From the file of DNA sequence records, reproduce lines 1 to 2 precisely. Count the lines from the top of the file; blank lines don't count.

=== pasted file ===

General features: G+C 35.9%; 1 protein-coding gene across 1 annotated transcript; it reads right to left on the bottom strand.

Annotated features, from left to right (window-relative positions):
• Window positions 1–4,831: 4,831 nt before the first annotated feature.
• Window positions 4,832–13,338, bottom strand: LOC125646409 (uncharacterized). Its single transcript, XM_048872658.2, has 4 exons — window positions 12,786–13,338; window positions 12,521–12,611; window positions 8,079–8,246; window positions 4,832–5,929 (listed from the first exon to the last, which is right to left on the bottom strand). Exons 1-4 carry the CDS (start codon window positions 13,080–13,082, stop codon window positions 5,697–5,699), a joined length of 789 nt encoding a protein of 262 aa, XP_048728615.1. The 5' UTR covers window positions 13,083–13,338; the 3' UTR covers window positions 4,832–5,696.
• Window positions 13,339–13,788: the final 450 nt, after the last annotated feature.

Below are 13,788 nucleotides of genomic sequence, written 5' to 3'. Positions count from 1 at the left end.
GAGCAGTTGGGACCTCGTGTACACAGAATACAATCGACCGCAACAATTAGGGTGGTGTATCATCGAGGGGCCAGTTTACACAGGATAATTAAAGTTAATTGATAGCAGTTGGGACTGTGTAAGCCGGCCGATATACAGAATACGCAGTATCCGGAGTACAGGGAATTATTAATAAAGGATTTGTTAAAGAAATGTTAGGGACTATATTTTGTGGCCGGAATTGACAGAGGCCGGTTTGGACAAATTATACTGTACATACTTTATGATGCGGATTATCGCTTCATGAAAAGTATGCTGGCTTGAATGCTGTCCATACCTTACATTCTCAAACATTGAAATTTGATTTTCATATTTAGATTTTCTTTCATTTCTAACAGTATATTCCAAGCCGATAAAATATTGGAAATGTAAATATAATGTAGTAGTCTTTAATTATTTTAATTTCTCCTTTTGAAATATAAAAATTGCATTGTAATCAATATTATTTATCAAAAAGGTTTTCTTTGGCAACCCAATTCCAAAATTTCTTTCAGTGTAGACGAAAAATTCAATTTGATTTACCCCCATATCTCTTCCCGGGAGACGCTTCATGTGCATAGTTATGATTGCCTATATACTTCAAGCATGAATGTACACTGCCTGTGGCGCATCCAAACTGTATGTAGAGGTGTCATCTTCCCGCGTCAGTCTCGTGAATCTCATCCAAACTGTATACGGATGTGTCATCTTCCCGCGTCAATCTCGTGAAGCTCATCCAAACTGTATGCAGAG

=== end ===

General features: G+C 35.9%; 1 protein-coding gene across 1 annotated transcript; it reads right to left on the bottom strand.

Annotated features, from left to right (window-relative positions):